While the Folding@home Consortium groups do get a significant amount of funding from US Federal funding agencies, there are significant restrictions on the spending of those funds. Thus, even a small amount of funds from donors, which comes in without those restrictions, can enable us to buy important equipment. Those procurements can fundamentally improve Folding@home. For example, the funds have been used for servers that speed up the statistics process or improve server reliability.

A large number of requests

The major Federal funding agencies supporting research in biology and chemistry in the US are primarily NIH (National Institutes of Health) and NSF (National Science Foundation). They distribute money by funding research proposals submitted by researchers at universities, research institutes, medical schools and even some corporate research facilities. Every year, the agencies issue dozens to hundreds of RFPs (requests for proposals) in specific areas that the government is interested in funding. Depending on the area, they may receive 5 to 10 proposals for each one they have funds to support.

Outside their core focus areas

Not only is the selection process very competitive but in trying to make their money go as far as possible, the agencies prefer not to fund capital equipment (centrifuges, gas, chromatographs, fluorescence microscopes, basically any scientific equipment costing more than $1-2K) or what they deem to be “infrastructure”, such as lab construction/renovation, built-in equipment like autoclaves and cold rooms, scientific books and journals, office professional services or computer equipment and software.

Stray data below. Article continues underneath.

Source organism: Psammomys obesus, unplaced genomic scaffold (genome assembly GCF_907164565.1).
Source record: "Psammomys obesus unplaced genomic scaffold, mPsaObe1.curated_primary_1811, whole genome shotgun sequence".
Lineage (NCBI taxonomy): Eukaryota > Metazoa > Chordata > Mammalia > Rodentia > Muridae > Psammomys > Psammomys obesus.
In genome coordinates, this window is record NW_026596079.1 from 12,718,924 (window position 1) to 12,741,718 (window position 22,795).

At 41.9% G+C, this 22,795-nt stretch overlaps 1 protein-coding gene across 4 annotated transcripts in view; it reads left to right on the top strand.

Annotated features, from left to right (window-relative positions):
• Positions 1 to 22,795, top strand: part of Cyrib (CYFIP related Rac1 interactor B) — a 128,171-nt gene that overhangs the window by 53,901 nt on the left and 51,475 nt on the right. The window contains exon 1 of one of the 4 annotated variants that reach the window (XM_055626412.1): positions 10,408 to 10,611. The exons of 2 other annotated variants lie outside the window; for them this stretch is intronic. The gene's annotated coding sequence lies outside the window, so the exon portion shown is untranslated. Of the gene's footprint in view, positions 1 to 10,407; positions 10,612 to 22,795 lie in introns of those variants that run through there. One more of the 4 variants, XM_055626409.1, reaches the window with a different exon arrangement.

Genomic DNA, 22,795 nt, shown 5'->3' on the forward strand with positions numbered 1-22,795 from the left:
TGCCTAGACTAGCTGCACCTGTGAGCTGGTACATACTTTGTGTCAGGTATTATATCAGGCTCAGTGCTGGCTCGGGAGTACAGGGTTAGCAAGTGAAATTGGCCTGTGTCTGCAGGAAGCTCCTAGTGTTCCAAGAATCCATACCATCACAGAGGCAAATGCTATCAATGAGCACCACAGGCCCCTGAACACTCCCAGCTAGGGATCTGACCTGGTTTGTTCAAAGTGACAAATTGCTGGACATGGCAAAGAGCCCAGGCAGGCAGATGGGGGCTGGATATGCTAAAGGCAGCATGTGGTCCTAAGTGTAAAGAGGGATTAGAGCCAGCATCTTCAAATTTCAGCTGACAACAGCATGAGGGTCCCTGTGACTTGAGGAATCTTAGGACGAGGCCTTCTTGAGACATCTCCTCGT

Key focus of federal funding

What they typically do fund are stipends and tuition for graduate students, salaries and benefits for technicians and post-docs, summer salary for faculty, consumable materials and supplies for the research as well as travel to field-research sites and to scientific meetings. These are “restricted funds”, which, within some tolerance, can only be spent for the purposes originally claimed.

Our solution

We have done what we can to get servers from elsewhere. For example, funds that the university or the state make available for capital equipment and infrastructure building, leftover funds from (rare) fixed-cost research contracts, “in-kind” donations of equipment and/or developer time by interested companies e.g. Dell, Intel, Apple, nVidia and ATI – and not to mention private/corporate support for the group’s unusual research infrastructure needs.